The West no longer has uncontested freedom of military movement in large parts of the world. As described in Andrei Martynov’s recent book, The (Real) Revolution in Military Affairs, the modern weapon systems, such as hypersonic missiles, available to both Russia and China render the United States and Western world’s current warfighting methodology largely obsolete. Major force projection capabilities such as Carrier Battle Groups, particularly in the littoral approaches to Russia and China, are extremely vulnerable, as are the hundreds of the military bases located throughout Europe, the Middle East and parts of Asia. Even the continental United States is vulnerable to a conventional weapons threat with Russia’s Avangard hypersonic missile systems having recently entered operational service.
These factors highlight that the actual ‘threat’ posed by Russia and China is to the United States’ global hegemony.
The re-emergence of a multipolar world is something that appears intolerable for the leadership of the United States in particular and incomprehensible for many of Australia’s defence and strategic leadership and commentators. This is what drives the rhetoric that suggests that Russia and China are a threat.
From a military perspective a threat can be defined as capability plus intent. It is true that China and Russia have the capability to harm the Western world including Australia but what is lacking is intent. Whilst the conventional wisdom in the Western world cites the South China Sea and the Ukraine as examples of aggression by these ‘revisionist powers,’ this is a fundamental, and perhaps deliberate, misunderstanding of the situation.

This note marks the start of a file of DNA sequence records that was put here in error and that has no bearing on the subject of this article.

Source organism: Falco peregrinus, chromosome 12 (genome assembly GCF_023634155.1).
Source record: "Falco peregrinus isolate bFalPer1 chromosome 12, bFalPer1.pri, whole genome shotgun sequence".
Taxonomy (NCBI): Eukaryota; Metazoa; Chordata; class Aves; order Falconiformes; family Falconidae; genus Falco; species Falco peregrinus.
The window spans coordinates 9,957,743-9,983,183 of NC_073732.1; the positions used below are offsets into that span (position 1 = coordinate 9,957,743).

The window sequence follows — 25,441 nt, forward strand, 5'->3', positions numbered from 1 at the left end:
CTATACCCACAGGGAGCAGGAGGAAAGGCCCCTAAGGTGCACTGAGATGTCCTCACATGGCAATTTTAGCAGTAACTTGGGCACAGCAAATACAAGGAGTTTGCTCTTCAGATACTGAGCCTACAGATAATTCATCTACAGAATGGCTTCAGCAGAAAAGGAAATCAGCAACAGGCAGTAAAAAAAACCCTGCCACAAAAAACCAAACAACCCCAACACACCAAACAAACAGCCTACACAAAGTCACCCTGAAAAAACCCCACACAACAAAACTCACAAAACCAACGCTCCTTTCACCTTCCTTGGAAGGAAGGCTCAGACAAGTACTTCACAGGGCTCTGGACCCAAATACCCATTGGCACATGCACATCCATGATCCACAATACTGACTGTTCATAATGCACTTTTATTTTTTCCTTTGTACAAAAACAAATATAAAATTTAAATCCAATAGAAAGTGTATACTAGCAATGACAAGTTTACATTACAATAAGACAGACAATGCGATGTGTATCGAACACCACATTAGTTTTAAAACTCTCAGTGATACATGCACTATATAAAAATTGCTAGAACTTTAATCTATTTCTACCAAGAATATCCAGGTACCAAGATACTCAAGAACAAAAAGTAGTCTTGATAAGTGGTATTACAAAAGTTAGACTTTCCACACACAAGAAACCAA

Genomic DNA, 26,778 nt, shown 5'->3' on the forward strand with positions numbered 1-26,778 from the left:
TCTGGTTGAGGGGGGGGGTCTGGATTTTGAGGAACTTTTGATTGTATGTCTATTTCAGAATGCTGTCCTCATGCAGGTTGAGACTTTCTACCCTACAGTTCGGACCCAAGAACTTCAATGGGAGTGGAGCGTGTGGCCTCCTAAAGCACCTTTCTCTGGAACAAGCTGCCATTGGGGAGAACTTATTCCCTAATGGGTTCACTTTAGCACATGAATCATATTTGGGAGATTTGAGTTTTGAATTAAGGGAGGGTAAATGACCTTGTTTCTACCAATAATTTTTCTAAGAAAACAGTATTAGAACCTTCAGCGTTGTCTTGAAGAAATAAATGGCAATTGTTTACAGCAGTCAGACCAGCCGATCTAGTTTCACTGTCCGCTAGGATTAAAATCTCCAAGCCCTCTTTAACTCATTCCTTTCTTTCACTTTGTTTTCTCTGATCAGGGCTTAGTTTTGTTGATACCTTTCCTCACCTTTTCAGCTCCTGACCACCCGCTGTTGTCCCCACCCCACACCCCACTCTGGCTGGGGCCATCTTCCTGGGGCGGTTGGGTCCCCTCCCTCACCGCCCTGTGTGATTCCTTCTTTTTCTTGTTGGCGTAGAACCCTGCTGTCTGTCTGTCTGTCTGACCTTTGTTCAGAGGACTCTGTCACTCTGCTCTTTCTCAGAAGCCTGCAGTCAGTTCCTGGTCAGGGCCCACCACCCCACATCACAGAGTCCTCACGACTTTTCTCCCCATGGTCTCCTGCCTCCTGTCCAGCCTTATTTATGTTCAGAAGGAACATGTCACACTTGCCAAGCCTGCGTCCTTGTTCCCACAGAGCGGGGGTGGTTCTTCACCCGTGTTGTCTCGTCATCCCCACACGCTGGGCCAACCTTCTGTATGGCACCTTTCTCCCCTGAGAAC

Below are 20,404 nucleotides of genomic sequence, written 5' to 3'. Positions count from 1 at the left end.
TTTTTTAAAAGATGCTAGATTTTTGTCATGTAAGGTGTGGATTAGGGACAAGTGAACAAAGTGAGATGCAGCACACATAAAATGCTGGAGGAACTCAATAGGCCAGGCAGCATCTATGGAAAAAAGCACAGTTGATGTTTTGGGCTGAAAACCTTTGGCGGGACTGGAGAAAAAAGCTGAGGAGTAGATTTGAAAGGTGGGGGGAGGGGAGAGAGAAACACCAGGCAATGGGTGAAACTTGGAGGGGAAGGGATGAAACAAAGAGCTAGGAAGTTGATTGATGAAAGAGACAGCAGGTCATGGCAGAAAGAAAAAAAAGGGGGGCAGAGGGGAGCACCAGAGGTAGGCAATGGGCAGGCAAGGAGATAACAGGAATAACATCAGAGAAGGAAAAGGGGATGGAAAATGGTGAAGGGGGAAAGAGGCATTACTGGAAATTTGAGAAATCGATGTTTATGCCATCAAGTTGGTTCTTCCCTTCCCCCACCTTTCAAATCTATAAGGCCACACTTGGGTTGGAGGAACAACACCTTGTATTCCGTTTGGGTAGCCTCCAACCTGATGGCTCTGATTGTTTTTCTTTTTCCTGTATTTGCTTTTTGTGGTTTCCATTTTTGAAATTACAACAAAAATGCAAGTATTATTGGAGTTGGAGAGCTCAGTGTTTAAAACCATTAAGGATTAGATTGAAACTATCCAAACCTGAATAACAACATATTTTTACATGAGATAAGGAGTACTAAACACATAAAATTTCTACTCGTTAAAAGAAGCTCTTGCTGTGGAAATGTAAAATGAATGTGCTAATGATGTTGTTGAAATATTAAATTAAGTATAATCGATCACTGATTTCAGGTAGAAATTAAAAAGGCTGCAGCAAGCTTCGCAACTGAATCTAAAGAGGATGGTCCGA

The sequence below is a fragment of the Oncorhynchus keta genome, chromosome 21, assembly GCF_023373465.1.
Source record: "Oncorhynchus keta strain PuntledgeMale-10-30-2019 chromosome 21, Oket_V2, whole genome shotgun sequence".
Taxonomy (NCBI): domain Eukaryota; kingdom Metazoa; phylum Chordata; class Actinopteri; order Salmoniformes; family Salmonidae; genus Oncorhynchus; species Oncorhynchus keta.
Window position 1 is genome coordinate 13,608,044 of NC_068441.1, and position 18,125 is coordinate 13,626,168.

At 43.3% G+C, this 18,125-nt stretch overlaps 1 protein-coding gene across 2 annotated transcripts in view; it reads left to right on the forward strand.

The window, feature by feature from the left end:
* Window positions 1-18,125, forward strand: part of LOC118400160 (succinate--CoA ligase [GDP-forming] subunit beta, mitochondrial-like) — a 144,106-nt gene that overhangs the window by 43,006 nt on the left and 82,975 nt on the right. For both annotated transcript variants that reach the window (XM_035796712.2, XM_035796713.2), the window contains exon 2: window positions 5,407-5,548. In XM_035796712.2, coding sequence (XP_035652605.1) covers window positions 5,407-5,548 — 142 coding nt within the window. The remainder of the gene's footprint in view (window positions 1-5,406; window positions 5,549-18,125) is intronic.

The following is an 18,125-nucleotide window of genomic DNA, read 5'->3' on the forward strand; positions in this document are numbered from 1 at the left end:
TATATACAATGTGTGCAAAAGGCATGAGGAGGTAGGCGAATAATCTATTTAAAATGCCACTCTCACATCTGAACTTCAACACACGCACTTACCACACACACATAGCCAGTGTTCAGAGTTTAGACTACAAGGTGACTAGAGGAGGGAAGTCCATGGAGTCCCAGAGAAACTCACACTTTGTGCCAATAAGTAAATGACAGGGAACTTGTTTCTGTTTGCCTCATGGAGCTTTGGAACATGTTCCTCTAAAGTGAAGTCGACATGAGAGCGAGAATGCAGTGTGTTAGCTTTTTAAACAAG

Professor Dibb has in the past described Russia as being paranoid. It is not paranoia however, but rather the hard earned lessons of history that influence many of the actions which Dibb and his ilk describe as aggression. Russia has been invaded at extraordinary cost multiple times from Western Europe. When NATO expansion creeps right up to Russia’s borders despite all its promises not to then of course Russia will react, as it did in the Eastern Ukraine and the Crimea after the 2014 Western supported coup d’etat. From the Chinese perspective, the South China Sea is the route via which Western militaries attacked and humiliated China during the Opium Wars of the 19th century so the establishment of a buffer zone against the United States Navy’s Carrier Battle Groups is a logical defensive measure against a potential aggressor (As an aside, during Army officer training in the late 1990s, I wrote a strategic studies essay on the tensions in the South China Sea. Over 20 years later there are still tensions, but it has not resulted in war. No doubt in another 20 years there will still be tensions). These actions are primarily defensive in nature and indicate that both China and Russia when challenged can and will defend themselves.